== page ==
In Rip Van Winkle, Washington Irving advances the notion that freedom does not come on a silver platter; it requires one to make radical decisions to free themselves from forces of tyranny and subjugation. Presented in the form of a narrative, the story features Rip Van Winkle, the main character, who lives a miserable life due to mistreatment from his wife, Dame Van Winkle. The demands of the wife for Rip Van Winkle to be responsible and hardworking bring so much torment to him that he leaves home for the wilderness in order to secure his freedom.
The narrator describes Rip Van Winkle as a kind, good-natured and obedient person who is popular among the villagers (line 28-29). However, the most undoing for Rip is his laziness and inability to fulfill expectations of society, and this has repeatedly put him at loggerheads with his wife. For instance, he has left his crops and animals unattended, plunging his patrimonial farm into dereliction (line 64-68). All these expectations deny Rip the freedom he desires in many ways. By character, he was not a hardworking person in ventures that required intensive labor but very good in relating with people and also enjoyed hunting. In this context, Rip is chained as he has to put up with the daily nagging of his high-tempered wife for pursuing what he loves; hunting, playing with children and engaging in political discussions in village gatherings. When life becomes intolerable, he makes the bold decision of leaving his wife and children.
After spending 20 years in the woods, Rip returns only to find that the wife had died. There is an ironic twist to his reaction as it is ordinarily expected that Rip would grief for the loss of his wife, but the reaction to the news of the death of Dame Van Winkle seems to suggest that her death was a good riddance since he will no longer have to obey or hide from a nagging wife. Such reaction not only emphasizes the extent of the suffering that Rip had experienced in his marriage but also quantifies the cost the oppressed are willing to incur to free themselves from the shackles of oppression. To this end, the death of Dame Van Winkle not only rescues Rip from a nagging wife but also offers him an opportunity to live his own life as he sees it. In his view, life is all about pursuing what one enjoys and, therefore, the absence of the wife is a guarantee of the freedom to live as he chooses. This is a value treasured by many Americans.
An interesting part of Rips behavior is that it is the same before and after the death of the wife. Despite the ridicule that he gets from Dame Van Winkle, he devises ingenious ways of pursuing his passion; he either ignored the nagging words of his wife or left home. By depicting such behavior, Irving perhaps wants to advance the idea that people choose to be oppressed. He appears to suggest that even in circumstances where our freedom is curtailed, one can still pursue what they want in life so long as they focus on what brings happiness and satisfaction rather confronting the oppressor.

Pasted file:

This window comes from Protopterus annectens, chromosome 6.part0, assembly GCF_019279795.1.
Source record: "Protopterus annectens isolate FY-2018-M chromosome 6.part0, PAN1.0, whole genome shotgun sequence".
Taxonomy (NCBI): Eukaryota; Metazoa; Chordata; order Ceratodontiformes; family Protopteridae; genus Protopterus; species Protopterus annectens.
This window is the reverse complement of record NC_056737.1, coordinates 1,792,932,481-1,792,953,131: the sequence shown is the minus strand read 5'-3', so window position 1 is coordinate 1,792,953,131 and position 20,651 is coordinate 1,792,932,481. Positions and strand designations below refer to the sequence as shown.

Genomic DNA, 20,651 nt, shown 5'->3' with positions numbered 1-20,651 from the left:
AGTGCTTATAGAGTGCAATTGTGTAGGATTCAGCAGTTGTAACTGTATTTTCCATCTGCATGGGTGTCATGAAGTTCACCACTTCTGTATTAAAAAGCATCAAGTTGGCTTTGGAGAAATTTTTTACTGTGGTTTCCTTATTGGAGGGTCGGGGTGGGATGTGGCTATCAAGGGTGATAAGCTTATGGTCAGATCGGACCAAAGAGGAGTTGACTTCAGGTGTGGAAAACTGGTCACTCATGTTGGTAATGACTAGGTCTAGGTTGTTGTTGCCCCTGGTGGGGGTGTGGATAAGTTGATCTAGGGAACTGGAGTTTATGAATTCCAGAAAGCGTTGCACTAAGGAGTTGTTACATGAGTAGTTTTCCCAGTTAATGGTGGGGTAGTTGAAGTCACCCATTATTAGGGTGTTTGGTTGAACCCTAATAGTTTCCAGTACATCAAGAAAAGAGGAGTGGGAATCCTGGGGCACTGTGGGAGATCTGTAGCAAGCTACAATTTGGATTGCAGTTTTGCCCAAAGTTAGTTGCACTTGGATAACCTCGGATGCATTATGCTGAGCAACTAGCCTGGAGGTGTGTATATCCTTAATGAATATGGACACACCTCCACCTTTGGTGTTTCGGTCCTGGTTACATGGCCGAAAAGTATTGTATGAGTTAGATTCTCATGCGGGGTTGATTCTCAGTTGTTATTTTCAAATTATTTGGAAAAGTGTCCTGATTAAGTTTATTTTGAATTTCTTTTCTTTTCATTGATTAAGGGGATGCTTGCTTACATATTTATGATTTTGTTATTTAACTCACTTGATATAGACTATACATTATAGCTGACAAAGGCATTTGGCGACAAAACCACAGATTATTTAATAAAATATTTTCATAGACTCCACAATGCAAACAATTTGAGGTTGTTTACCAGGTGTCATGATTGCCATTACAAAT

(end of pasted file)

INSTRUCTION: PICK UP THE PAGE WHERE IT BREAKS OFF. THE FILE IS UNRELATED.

Rips behavior is admired by children whom he helps in making playthings and flying kites. He also assists neighbors doing even the toughest of toils and goes around the village assisting women with chores (line 63-64). This trait raises questions as to whether Rip is actually a lazy person or it is a case of pursuing ones passion. Perhaps Irving wants to raise a moral question on what actually constitutes a good and responsible man. He seems to raise a question as to whether attending to ones property and generating income from such possession is the only demonstration of masculinity in society.
Another case of the quest for freedom is that shown by Diedrich Knickerbocker. He is the fictional historian who gives an account of Rip Van Winkles story. Knickerbocker is scorned for failing to pursue profit-oriented occupations. Like Rip Van Winkle, Knickerbocker he pursued what he loved to do amidst scorn from society. He pursued his hobby his own way and remained undiscouraged by those who viewed him as lazy yet he had admirers who liked his gentleness; he never offended anybody within the neighborhood (line 22-24). Knickerbockers story gives an illustration of a man who struggled to overcome the prejudice of society to pursue writing as a hobby. Such success can be considered as freedom from shackles of societal expectations.
Overly, the story explores American Independence. Rip Van Winkle leaves for the mountains only to return and find that the British rule has ended through a revolution led by General George Washington. The end of British presence meant that Americans were from then allowed to pursue their own destiny without interference from outsiders. In the context of Rips family, the wife represents British imperialism, and the fact that her death ended Rips mental anguish is symbolic of the end of the oppressive rule of the British in America.
Irving, Washington. Rip Van Winkle, and Other Sketches. Useful knowledge publishing Company, 1882.
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